Maduganga situated in the Galle District of the Southern Province is typical of the river systems which line the south west coast of Sri Lanka. In the global context the ecological significance of the system has enabled it to achieve the “Ramsar Wetland” status in 2003. In the local context it is a Sanctuary, a Tourist Development Area and a Special Area Managed (SAM) by the Coast Conservation Department. The present study was motivated by the unique environment of this river system and the close relation of the inhabitants with the environment. Man’s utilization of nature and landscape over time is quite obvious in this system. The history of the man and environment relationship of the region is revealed by the historic and literary sources. Archaeological remains which belong to the recent past shed light on the constant change of local socio economics. Thus the evolution of the socio economic pattern of the research area was studied from the historical and archaeological evidence. The current state of the conditions was recognized through the participant observation and interviews with a sample of the residents in the locality.
Maduganga System represents the typical situation of the south western Sri Lanka which became the centre of power and socio economic activities from the 13th century A. D. In the Early Historic Age Maduganga region as well as the most of the south west coast had been low lying wetlands with hostile conditions for the human settlements. In 11th – 12th century A. D. southern Sri Lanka became a battlefield where the kings, princes and other leaders fought for the throne. Some of them changed the hard environment of the region to facilitate settlements and cultivation. Dambadeniya Kingdom became the first influential centre of power in the south west in the 13th century A. D. Historic chronicles reveal that Minister Dewapathiraja of the King Parakramabahu II of Dambadeniya Era had resided in the suburbs of Maduganga and developed the roads, bridges and agriculture of the area. Due to the occurrence of lagoons along the south west coast the global scenario of rising marine trade penetrated and overwhelmed the coasts. Therefore in this period ports and trade developed in the estuarine river mouths of the region while the variety of commercial and subsistant cultivations dispersed inland. This was a very critical transitional period of the socio economical pattern. With the foreign trade Cinnamon zeylanicum which grew naturally in the upper reaches of the rivers in this part of the country became a commercial crop. It attracted foreign invaders and played a pivotal role over the administration and socio economics of the region for few centuries.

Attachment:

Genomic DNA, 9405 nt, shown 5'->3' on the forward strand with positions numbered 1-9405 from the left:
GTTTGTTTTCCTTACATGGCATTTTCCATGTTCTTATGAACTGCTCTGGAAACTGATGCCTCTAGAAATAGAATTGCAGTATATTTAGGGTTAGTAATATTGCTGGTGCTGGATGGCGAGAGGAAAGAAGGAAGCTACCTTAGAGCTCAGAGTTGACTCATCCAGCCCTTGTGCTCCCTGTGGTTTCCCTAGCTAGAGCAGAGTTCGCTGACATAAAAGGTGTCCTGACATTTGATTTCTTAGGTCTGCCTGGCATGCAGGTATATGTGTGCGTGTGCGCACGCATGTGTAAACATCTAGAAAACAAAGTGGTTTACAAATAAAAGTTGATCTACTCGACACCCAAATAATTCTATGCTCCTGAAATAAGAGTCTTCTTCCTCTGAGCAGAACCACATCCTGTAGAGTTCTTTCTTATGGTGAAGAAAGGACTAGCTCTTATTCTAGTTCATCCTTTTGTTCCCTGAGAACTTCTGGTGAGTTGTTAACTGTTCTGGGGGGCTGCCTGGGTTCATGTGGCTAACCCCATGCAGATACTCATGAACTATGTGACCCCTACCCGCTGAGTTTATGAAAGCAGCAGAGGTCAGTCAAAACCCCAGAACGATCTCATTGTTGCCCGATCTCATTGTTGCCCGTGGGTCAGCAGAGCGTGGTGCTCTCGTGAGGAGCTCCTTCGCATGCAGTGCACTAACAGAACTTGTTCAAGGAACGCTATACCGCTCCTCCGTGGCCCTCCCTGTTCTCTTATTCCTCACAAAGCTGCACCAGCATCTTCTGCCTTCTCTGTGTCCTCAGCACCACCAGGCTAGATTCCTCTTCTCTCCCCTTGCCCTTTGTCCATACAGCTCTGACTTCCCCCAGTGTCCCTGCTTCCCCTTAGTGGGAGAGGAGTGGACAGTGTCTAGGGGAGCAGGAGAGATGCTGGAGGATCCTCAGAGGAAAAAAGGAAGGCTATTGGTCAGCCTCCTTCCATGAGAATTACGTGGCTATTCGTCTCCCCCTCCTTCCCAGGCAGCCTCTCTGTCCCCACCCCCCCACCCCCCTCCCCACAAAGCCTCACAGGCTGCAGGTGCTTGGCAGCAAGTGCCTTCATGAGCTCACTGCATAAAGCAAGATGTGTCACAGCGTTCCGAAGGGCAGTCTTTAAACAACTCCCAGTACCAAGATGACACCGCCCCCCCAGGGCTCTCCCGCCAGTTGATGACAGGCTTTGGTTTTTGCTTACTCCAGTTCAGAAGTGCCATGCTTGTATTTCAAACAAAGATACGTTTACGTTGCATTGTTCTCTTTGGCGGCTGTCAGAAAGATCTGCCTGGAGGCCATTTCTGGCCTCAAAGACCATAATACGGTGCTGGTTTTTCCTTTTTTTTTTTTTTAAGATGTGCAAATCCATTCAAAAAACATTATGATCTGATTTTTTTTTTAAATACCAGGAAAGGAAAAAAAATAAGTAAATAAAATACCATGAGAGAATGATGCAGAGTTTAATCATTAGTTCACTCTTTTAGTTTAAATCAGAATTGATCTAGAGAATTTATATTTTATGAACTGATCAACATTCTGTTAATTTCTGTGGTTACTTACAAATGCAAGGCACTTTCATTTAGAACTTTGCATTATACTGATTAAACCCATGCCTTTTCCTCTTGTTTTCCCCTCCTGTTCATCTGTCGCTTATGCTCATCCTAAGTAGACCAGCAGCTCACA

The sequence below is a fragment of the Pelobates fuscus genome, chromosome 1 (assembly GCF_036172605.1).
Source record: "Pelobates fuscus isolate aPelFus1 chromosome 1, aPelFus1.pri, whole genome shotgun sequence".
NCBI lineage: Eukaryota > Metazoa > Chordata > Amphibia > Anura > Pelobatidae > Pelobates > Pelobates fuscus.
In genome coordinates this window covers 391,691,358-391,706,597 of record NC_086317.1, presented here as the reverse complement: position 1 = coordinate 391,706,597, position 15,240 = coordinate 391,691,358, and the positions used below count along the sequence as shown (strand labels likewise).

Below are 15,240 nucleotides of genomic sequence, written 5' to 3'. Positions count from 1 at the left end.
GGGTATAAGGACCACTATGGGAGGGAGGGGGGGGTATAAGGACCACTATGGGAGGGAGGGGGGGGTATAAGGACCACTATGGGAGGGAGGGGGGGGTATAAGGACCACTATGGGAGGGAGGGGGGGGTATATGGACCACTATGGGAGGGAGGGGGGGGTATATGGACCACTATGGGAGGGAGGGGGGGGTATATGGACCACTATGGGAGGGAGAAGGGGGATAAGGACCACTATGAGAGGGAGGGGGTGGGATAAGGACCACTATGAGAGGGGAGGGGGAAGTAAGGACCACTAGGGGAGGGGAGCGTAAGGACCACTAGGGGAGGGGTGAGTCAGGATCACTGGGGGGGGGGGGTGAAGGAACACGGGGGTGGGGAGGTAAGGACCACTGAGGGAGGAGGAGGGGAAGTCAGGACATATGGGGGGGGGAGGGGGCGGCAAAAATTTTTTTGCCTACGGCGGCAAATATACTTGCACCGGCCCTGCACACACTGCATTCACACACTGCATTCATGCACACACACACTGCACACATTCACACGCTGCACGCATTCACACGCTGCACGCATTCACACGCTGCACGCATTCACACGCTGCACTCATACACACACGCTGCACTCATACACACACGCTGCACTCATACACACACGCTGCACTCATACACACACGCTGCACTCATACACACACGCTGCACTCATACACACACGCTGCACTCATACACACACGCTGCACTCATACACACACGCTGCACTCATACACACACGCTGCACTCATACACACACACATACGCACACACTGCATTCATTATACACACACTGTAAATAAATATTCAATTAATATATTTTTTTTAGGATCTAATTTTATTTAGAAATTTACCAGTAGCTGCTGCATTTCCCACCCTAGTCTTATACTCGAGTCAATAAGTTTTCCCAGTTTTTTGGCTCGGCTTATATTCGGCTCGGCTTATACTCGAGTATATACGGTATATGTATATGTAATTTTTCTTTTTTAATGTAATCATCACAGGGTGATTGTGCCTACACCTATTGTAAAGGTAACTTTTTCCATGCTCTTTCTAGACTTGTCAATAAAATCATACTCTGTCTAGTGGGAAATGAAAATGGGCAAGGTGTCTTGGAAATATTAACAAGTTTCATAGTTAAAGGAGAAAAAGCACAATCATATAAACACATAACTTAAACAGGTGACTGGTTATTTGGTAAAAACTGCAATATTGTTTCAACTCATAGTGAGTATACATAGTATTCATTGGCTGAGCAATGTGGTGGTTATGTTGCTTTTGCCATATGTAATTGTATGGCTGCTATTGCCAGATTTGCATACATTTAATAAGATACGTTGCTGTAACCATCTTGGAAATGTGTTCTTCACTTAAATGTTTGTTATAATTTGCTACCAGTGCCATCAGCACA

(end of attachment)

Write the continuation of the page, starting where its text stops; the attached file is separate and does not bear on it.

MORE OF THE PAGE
Cinnamon centred economy went through major changes under the British occupation to bring out new economic values. As a result current socio economic background of the Maduganga region is dominated by tourism and fisheries. Cinnamon cultivation has also risen back after the years of collapse. These socio economic factors are very influential over the biodiversity of Maduganga wetland which is amply populated today. From this population our sample was ten households of the Maduwa Island. The main living of the majority of these was government and private sector employments which consecutively form 40% and 20% of the total. The rest is consisted with fisheries 20%, trade 10% and agriculture 10%. Therefore the principal income of only the 30% of the households is connected with the environment. But all the households have one or more secondary incomes as cinnamon cultivation, coir industry and tourism which directly involve environment. It clearly depicts the trend towards engaging in the formal employments extract of the environment while making an informal living from their environment. The research revealed the pros and cons of this current socio economic background of the region and the most appropriate conservation and management measures. Some practices of eco tourism, such as encouraging residents and tourists in enriching the mangroves are an example.
P. Manusinghe Department of Archaeology, University of Kelaniya, Sri Lanka.